For any sentence P, we can define {x | P}, ‘the set of x such that P’ as the unique y (y should not be mentioned in P) such that for any x, x is a member of y iff P is true (of x).

 There are sentences P for which {x | P} cannot exist, such as ‘x is not an element of x’.  The property of non-self-membership cannot be realized by a set.  The fact that {x | x is not a member of x} does not exist is known as “Russell’s paradox”.

 The question that then arises is ‘What properties can be realized by sets?’. There are several different possible answers which work for the purposes of mathematics. The usual approach is based on the idea that if A is a set already given and P is any sentence, {x | x is a member of A and P} will exist. Quine’s own set theory is based on another approach. Loglan should be agnostic as between these approaches, I think.

 Why can’t sets carry logs?  My take on this is that the only thing we should admit knowing about a set is what members it has. [We mathematicians, surely. We plain speakers may wish to admit that we know a good bit more about the “collectivities” (to use an agreeably neutral word) that catch our attention.]

 The collective objects which carry logs in Loglan are mass objects; lo to mrenu can carry a log together.  Mass objects are not sets.  The reason that they are not sets is that there is no unequivocal way to establish what members they have.  Lo to mrenu, for example is also a mass of human cells, and as such has a great many more than two “members”. [But there are numerous practical ways—like stopping at the shells of eggs and the skins of verterbrates—that provide effectively univocal ways of separating the members of sets from one another, and so counting or listing them.]

 A physical exemplification of number, to use an example of JCB’s, is not simply a physical object.  A pile of three checkers pieces, for example, is not an exemplification of “three” without further (implicit) assumptions by the agent who interprets it in this way. The agent has to know that the pile of three checkers pieces is to be broken up into checkers pieces rather than (say) atoms.  Naive human beings can communicate “three” to one another in this way only because they have a natural predisposition to see checkers pieces rather than atoms. [Indeed they do; and speech is an invention of this so-disposed animal.] A logical analysis of the “threeness” of the pile of checkers pieces has to include “checker-piece-hood” or “the set of all checkers pieces” as a component (the mass of all checkers pieces will not do).  (In Japanese, there are different sequences of numbers depending on what sort of thing is being counted; there’s a real example of what’s going on here.) [This is true; but  enumerating things is neither as problematic nor as arbitrary as R is suggesting here. Numerosity perception—of eggs, stones, people, and checkers pieces—is apparently biologically built into us...just  as the capacity for speech is. Moreover it is built into a phyletically very diverse assemblage of taxa, suggesting great antiquity, as the capacity for speech isn’t. What I am suggesting is that enumerating things is probably far more ancient than designating things ...which is when the issue of sets arises.]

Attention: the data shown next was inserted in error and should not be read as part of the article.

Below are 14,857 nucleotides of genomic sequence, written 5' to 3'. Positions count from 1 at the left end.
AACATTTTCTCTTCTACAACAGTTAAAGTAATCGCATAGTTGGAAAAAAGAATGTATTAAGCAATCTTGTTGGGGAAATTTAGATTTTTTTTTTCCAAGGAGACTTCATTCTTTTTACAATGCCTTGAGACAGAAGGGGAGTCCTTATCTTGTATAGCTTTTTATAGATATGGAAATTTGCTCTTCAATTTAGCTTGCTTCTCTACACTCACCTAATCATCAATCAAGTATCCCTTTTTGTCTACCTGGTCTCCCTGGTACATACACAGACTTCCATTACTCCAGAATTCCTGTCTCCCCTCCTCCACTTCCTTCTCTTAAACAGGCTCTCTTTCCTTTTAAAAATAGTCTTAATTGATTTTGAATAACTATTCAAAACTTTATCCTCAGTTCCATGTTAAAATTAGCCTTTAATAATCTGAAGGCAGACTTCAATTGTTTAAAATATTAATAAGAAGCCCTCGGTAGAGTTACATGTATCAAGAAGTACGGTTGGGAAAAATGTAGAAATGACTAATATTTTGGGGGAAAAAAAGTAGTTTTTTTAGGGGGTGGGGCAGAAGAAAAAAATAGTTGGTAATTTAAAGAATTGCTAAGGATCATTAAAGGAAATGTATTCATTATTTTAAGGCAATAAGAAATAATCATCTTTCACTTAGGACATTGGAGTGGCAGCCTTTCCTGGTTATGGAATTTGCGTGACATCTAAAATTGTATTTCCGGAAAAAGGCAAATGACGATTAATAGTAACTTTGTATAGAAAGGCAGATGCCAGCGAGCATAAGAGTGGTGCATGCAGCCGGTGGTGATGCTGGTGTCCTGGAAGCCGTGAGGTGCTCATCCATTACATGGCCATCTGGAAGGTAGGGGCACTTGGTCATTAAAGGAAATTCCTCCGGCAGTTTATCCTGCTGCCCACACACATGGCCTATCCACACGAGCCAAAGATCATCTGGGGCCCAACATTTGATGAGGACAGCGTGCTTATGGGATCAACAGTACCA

Historically, the modern notion of set arose from a logical analysis of number. It was decided that number is a property of sets (whatever they are); Frege defined the number three as the set of all sets with three elements, for example (which is not a circular definition; it is possible to say what it means for a set to have three elements without mentioning “three”).  This does not work in the set theory now usually used (this set is “too large”), though it does work in some alternative set theories still in use; but it is still the case that cardinal number is regarded as being a property of sets.

 Given this history, one has to say that a physical approximation to a “set” is that pile of three checkers pieces; but the set of atoms in those checkers pieces, which has exactly the same associated physical extent, is a different object (it has a different cardinality, for example).  Sets are not to be confused with physical masses. [But who has? Except for my 1989 L1 error of equating “ze-animals” with masses—see my article on “Sets and Masses”in this issue—which apparently set off a ripple of misplaced belief in their identity, this is not a widespread error.] Even worse, consider the set of sets of those three checkers pieces (there are eight such sets). A more realistic example: consider the set of Congressmen, the set of all committees of Congress, and the set of all possible (memberships for) committees of Congress (committees are not sets, exactly, because two distinct committees can have the same members!).

 Pre-modern concepts of “set” were mixtures of the notions “mass object” and the true notion of “set”.  Modern uses of “set” also derive from the notion of “property” and the philosophical notion of “abstraction” or “universal”.

 A set does not have its elements as parts (its subsets can be thought of as its parts).  A set with one element is generally distinct from that element (in the usual set theory, this is always true; to see that it must sometimes be true, consider the set {1,2}, which has two elements (the numbers 1 and 2) versus the set {{1,2}}, which has only one element (the set {1,2}).  The relation of part to whole is transitive (parts of parts are parts) but this is not true of membership.

—Hue Randall

 

R’s third letter is a letter to the Logli List about his theorem-prover, something about which all of us have a great appetite to know more.